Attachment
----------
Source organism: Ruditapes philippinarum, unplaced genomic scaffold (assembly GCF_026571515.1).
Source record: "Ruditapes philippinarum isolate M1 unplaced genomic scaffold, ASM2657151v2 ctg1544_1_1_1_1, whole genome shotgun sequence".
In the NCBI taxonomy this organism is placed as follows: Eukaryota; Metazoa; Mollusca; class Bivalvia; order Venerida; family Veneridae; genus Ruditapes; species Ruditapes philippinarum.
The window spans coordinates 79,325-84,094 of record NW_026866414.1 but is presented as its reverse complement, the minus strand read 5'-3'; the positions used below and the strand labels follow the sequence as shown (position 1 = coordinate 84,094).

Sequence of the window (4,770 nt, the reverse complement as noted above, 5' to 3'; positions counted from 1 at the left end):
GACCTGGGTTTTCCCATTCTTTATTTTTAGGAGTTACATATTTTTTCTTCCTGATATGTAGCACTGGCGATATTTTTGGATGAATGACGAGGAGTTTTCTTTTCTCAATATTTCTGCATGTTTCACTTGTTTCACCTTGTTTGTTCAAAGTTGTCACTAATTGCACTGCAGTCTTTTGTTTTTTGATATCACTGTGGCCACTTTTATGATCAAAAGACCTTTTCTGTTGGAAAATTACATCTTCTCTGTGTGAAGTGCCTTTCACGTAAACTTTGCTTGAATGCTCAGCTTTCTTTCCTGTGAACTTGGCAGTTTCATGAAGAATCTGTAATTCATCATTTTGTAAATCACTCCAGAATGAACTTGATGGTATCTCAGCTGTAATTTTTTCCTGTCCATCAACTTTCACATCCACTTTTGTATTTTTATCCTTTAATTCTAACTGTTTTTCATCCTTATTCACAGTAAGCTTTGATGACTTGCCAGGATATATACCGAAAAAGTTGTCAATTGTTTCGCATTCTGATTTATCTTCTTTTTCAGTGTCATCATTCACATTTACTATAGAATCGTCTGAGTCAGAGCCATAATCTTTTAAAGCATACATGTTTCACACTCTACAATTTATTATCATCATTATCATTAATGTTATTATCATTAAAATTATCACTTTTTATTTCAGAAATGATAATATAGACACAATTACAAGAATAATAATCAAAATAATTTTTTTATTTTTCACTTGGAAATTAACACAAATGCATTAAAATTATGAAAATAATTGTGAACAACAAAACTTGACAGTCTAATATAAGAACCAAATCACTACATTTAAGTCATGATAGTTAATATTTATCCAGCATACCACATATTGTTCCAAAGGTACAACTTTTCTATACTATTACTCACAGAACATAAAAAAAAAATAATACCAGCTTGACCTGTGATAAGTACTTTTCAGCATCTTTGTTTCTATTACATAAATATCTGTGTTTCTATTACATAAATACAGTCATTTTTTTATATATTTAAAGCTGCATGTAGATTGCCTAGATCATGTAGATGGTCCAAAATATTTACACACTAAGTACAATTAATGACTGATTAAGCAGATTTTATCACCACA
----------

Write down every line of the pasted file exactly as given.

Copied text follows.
Source organism: Ruditapes philippinarum, unplaced genomic scaffold (assembly GCF_026571515.1).
Source record: "Ruditapes philippinarum isolate M1 unplaced genomic scaffold, ASM2657151v2 ctg1544_1_1_1_1, whole genome shotgun sequence".
In the NCBI taxonomy this organism is placed as follows: Eukaryota; Metazoa; Mollusca; class Bivalvia; order Venerida; family Veneridae; genus Ruditapes; species Ruditapes philippinarum.
The window spans coordinates 79,325-84,094 of record NW_026866414.1 but is presented as its reverse complement, the minus strand read 5'-3'; the positions used below and the strand labels follow the sequence as shown (position 1 = coordinate 84,094).

Sequence of the window (4,770 nt, the reverse complement as noted above, 5' to 3'; positions counted from 1 at the left end):
GACCTGGGTTTTCCCATTCTTTATTTTTAGGAGTTACATATTTTTTCTTCCTGATATGTAGCACTGGCGATATTTTTGGATGAATGACGAGGAGTTTTCTTTTCTCAATATTTCTGCATGTTTCACTTGTTTCACCTTGTTTGTTCAAAGTTGTCACTAATTGCACTGCAGTCTTTTGTTTTTTGATATCACTGTGGCCACTTTTATGATCAAAAGACCTTTTCTGTTGGAAAATTACATCTTCTCTGTGTGAAGTGCCTTTCACGTAAACTTTGCTTGAATGCTCAGCTTTCTTTCCTGTGAACTTGGCAGTTTCATGAAGAATCTGTAATTCATCATTTTGTAAATCACTCCAGAATGAACTTGATGGTATCTCAGCTGTAATTTTTTCCTGTCCATCAACTTTCACATCCACTTTTGTATTTTTATCCTTTAATTCTAACTGTTTTTCATCCTTATTCACAGTAAGCTTTGATGACTTGCCAGGATATATACCGAAAAAGTTGTCAATTGTTTCGCATTCTGATTTATCTTCTTTTTCAGTGTCATCATTCACATTTACTATAGAATCGTCTGAGTCAGAGCCATAATCTTTTAAAGCATACATGTTTCACACTCTACAATTTATTATCATCATTATCATTAATGTTATTATCATTAAAATTATCACTTTTTATTTCAGAAATGATAATATAGACACAATTACAAGAATAATAATCAAAATAATTTTTTTATTTTTCACTTGGAAATTAACACAAATGCATTAAAATTATGAAAATAATTGTGAACAACAAAACTTGACAGTCTAATATAAGAACCAAATCACTACATTTAAGTCATGATAGTTAATATTTATCCAGCATACCACATATTGTTCCAAAGGTACAACTTTTCTATACTATTACTCACAGAACATAAAAAAAAAATAATACCAGCTTGACCTGTGATAAGTACTTTTCAGCATCTTTGTTTCTATTACATAAATATCTGTGTTTCTATTACATAAATACAGTCATTTTTTTATATATTTAAAGCTGCATGTAGATTGCCTAGATCATGTAGATGGTCCAAAATATTTACACACTAAGTACAATTAATGACTGATTAAGCAGATTTTATCACCACA